Early, delayed renal-replacement examined in septic shock associated acute kidney injury
1. Among patients with septic shock and acute kidney injury (AKI), there was no significant difference in 90-day mortality between early (within 12 hours) and delayed (after 48 hours) initiation of renal-replacement therapy (RRT).
2. Patients in the delayed group had significantly more days free from RRT, with no significant differences compared to the early group in mechanical ventilation or vasopressor requirements, or duration of intensive care unit (ICU) or hospital length of stay.
Study Rundown: AKI is a common and life-threatening complication of septic shock. While RRT is the cornerstone of management, there is controversy over the initiation and appropriate timing in the absence of emergent indications. This trial aimed to determine whether there was a mortality difference between the initiation of RRT within 12 hours after the diagnosis of failure-stage AKI due to septic shock or after a delay of 48 hours. The primary outcome, overall mortality at 90 days, demonstrated no significant difference between early and late initiation of RRT. The patients in the delayed initiation arm were exposed to significant less days of RRT; however, there were no significant differences among any other key secondary outcomes, including: mortality at 28 days and 180 days, number of days free from mechanical ventilation or vasopressors, length of ICU stay, or length of hospital stay. The results of this trial suggest that early initiation of RRT may unnecessarily expose patients with septic shock and AKI to the risks of this therapy in whom renal function may spontaneously recover, without any mortality benefit.
This multicenter, randomized trial was based on large sample size and provides high-quality evidence on the issue of RRT timing in AKI from septic shock, a subject which previous trials have shown discordant results. The study was limited by the use of the RIFLE (Risk, Injury, Failure, Loss of kidney function, and End-stage kidney disease) classification to document AKI, which may not be generalizable to patients with AKI based on different criteria. Furthermore, 48 hours may not be sufficient for some patients to spontaneously recover renal function.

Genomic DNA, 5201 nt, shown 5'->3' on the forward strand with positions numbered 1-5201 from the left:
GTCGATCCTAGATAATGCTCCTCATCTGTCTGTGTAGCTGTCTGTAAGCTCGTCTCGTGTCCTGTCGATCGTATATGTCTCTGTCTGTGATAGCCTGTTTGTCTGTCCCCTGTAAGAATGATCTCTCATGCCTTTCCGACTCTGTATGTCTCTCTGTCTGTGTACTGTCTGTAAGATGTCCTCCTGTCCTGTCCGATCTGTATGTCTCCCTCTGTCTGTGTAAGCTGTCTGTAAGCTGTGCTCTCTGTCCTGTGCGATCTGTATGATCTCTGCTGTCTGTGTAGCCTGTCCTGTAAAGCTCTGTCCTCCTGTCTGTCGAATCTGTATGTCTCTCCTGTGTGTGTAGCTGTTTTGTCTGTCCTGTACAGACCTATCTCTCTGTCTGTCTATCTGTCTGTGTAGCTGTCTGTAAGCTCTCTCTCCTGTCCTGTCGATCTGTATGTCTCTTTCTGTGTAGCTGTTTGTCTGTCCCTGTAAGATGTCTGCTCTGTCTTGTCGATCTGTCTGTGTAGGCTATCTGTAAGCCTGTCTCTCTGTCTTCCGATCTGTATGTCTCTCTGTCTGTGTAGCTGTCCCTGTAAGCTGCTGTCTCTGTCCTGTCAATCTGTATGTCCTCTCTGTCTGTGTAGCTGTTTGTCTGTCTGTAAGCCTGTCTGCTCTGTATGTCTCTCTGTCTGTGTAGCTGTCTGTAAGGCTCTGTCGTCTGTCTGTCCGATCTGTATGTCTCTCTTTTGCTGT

In-Depth [randomized controlled trial]: This was a multicenter trial conducted across 29 ICUs in France that randomized 488 patients with septic shock and documented AKI to an early-strategy (within 12 hours of AKI diagnosis, n=246) or delayed-strategy (after 48 hours of AKI diagnosis, n=242) of RRT initiation. AKI was diagnosed if one criterion in the failure stage of the RIFLE classification was met. Immediate RRT was initiated in the delayed-strategy group if any of the established criteria for emergency RRT were met, and was not initiated in patients if spontaneous renal recovery occurred. RRT modality was based on physician discretion. The primary outcome was death from any cause at 90 days after randomization. Key secondary outcomes included the number of days free from RRT, mortality at 28 days and at 180 days, use of mechanical ventilation and vasopressors at 28 days, and length of ICU or hospital stay.
Among the 477 patients (early strategy, n=239; delayed-strategy, n=238) in whom follow-up data was available, there was no difference in 90-day mortality (58% in the early-strategy group and 54% in the delayed-strategy group; P=0.38). The delayed-strategy demonstrated a significantly larger number of days free from RRT than the early-strategy (median days, 16 vs. 12, respectively; P=0.006). A total of 70 patients in the delayed-strategy group spontaneously recovered renal function and therefore did not receive RRT. There was no significant difference between the treatment groups in any other secondary outcome, including: mortality at 28 days, mortality at 180 days, median days free from mechanical ventilation, median days free from vasopressors, median length of ICU stay, or median length of hospital stay.
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